The ice loss in 2019 was more than twice the annual average since 2003, scientists said.

 
 
 
An iceberg calving from the Apusiaajik Glacier in southeastern Greenland last August.
Credit…Jonathan Nackstrand/Agence France-Presse — Getty Images

Greenland lost a record amount of ice in 2019, researchers reported Thursday. Nearly half of it was lost in July, when the region roasted from an unusual heat wave.

The net ice loss of more than 530 billion metric tons was more than twice the annual average since 2003, the scientists said. In July, when warm air from Europe moved north, leading to temperatures that were well above normal and causing widespread surface melting of the ice sheet, the loss was roughly equal to the average loss in a full year.

Ingo Sasgen, a geoscientist at the Alfred Wegener Institute in Bremerhaven, Germany, and the lead author of a paper describing the findings in the journal Communications and Environment, said with the warmth last summer, he and his colleagues suspected that 2019 would be a bad one for the ice sheet.

They analyzed data from a pair of satellites that precisely measure the gravitational pull, and thus the mass, of the area they are orbiting over.

 

“It took us some time to analyze it and quantify it robustly, but it turned out to be another record melt year,” Dr. Sasgen said. In the previous record year, 2012, the net loss was about 460 billion metric tons.

Yara Mohajerani, a postdoctoral researcher at the University of Washington who was not involved in the study, said it was “part of a series of studies that have shown the same thing,” including work that he did that reported record ice loss in summer 2019.

 

Greenland’s ice sheet is nearly two miles thick in places, and if all the ice were to melt, sea levels would rise about 24 feet, or about 7.5 meters.

That would take centuries. But since the 1990s, as the Arctic has warmed faster than any other part of the planet, ice loss from Greenland and its contribution to sea level rise have accelerated. At the current rate of loss, Greenland’s ice accounts for about one-quarter inch per decade of the global total increase of about one and a quarter inches per decade.

But ice loss can vary from year to year. In their paper, Dr. Sasgen and his colleagues found that net loss in 2017 and 2018 was about half the annual average since 2003.

So far in 2020, he said, net ice loss appears to be a little below average.

Both 2017 and 2018 had colder-than-usual summers, Dr. Sasgen said, when cold air flowed from the north along the west coast of Greenland, reducing ice loss. But in 2019 that circulation pattern was reversed, with warm air coming from the south.

 
 
 
A river of meltwater flowing over an ice sheet in western Greenland last summer.
Credit…Caspar Haarløv/Caspar Haarl’v, via Associated Press

Similar reversals have happened before. “It was really fascinating that it jumped again from very cold historic conditions to a record melt year,” he said.

The shift to north-flowing air occurs when a region of high-pressure air, a result of changes in the jet stream, lingers over Greenland. Referred to as a “block,” these zones of stationary air have become more frequent in the Arctic, and while there is debate as to why, many scientists are increasingly seeing a link to global warming that is made worse by sea-ice loss in the Arctic Ocean.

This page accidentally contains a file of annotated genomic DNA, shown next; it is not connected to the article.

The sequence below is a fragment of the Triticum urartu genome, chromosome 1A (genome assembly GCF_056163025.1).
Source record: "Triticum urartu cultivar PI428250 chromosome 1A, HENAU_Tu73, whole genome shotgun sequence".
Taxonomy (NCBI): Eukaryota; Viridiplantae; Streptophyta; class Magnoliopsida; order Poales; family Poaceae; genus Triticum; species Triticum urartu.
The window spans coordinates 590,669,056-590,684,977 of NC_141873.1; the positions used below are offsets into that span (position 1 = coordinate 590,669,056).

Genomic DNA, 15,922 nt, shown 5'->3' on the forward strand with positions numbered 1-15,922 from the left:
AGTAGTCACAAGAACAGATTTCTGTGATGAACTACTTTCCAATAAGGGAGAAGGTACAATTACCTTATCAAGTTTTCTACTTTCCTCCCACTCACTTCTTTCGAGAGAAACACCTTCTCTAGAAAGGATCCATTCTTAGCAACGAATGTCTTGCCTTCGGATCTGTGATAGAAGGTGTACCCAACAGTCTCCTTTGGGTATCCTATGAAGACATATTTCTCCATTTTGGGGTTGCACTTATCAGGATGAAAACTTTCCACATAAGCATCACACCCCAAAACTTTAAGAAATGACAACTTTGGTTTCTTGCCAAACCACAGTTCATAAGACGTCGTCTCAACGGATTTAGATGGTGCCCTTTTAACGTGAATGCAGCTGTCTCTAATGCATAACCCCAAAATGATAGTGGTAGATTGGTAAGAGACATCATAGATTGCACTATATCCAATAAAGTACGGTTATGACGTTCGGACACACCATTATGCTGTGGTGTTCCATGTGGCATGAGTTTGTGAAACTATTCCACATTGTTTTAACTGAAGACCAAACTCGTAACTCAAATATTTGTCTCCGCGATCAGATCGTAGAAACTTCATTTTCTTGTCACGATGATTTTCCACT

“It’s very clear that the last 10, 15, 20 years have produced more stationary wave patterns and more blocking situations over Greenland,” Dr. Sasgen said. “There’s a very likely chance it’s connected to sea-ice loss. But it’s really hard to prove.”

 

In Greenland, ice loss results from runoff of surface meltwater and from discharge of ice from glaciers that serve as outlets for the ice sheet, connecting it to the ocean. Accumulation results from snowfall that, compressed over years, eventually becomes ice. When runoff and discharge exceed accumulation, the result is net loss.

A paper published last week in the same journal showed that ice discharge from outlet glaciers, which includes both calving of icebergs and underwater melting, had increased by about 14 percent since the 1980s.

Most of the increase was from 2000 to 2005, and discharge rates have remained relatively consistent at this higher level since then, said the study’s lead author, Michalea King, who recently earned her doctorate from Ohio State University and will soon be a researcher at the University of Washington.

The increase in ice discharge, coupled with the trend toward increasing meltwater runoff over the past several decades, make it increasingly unlikely that Greenland will have years with a net ice gain, Dr. King said.

“It’s kind of a double whammy,” she said. “Only one of every 100 years would we expect to have mass gain.”

The new paper, which Dr. King contributed to, illustrates that point, she said. While the abnormal cold summers of 2017 and 2018 led to more ice accumulation and less surface melt runoff, “even with all of that they’re still mass-loss years,” she said, largely because of the higher glacier discharge rate.

“Mass loss is not going away anytime soon,” Dr. King said. “But of course we have control over the rate” by taking steps to mitigate climate change.

“It’s not a throw-your-hands-up kind of situation,” she said.

New York Times Climate News

 

Henry Fountain specializes in the science of climate change and its impacts. He has been writing about science for The Times for more than 20 years and has traveled to the Arctic and Antarctica. @henryfountain  Facebook